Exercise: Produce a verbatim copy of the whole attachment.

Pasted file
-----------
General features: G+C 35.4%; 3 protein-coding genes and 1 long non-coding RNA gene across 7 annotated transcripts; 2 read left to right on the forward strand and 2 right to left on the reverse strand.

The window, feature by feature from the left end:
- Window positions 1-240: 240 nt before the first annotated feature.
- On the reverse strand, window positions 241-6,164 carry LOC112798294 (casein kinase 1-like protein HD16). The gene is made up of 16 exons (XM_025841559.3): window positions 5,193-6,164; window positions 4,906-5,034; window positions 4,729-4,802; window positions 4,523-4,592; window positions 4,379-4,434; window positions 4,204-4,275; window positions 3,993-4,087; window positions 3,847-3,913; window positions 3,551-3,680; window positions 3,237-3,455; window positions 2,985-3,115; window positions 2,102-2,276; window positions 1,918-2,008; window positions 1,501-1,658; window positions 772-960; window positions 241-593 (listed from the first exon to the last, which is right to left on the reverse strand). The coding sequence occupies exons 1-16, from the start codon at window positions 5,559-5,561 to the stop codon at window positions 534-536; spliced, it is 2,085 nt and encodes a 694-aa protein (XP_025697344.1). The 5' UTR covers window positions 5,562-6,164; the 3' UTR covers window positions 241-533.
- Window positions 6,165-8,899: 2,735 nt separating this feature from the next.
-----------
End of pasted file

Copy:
General features: G+C 35.4%; 3 protein-coding genes and 1 long non-coding RNA gene across 7 annotated transcripts; 2 read left to right on the forward strand and 2 right to left on the reverse strand.

The window, feature by feature from the left end:
- Window positions 1-240: 240 nt before the first annotated feature.
- On the reverse strand, window positions 241-6,164 carry LOC112798294 (casein kinase 1-like protein HD16). The gene is made up of 16 exons (XM_025841559.3): window positions 5,193-6,164; window positions 4,906-5,034; window positions 4,729-4,802; window positions 4,523-4,592; window positions 4,379-4,434; window positions 4,204-4,275; window positions 3,993-4,087; window positions 3,847-3,913; window positions 3,551-3,680; window positions 3,237-3,455; window positions 2,985-3,115; window positions 2,102-2,276; window positions 1,918-2,008; window positions 1,501-1,658; window positions 772-960; window positions 241-593 (listed from the first exon to the last, which is right to left on the reverse strand). The coding sequence occupies exons 1-16, from the start codon at window positions 5,559-5,561 to the stop codon at window positions 534-536; spliced, it is 2,085 nt and encodes a 694-aa protein (XP_025697344.1). The 5' UTR covers window positions 5,562-6,164; the 3' UTR covers window positions 241-533.
- Window positions 6,165-8,899: 2,735 nt separating this feature from the next.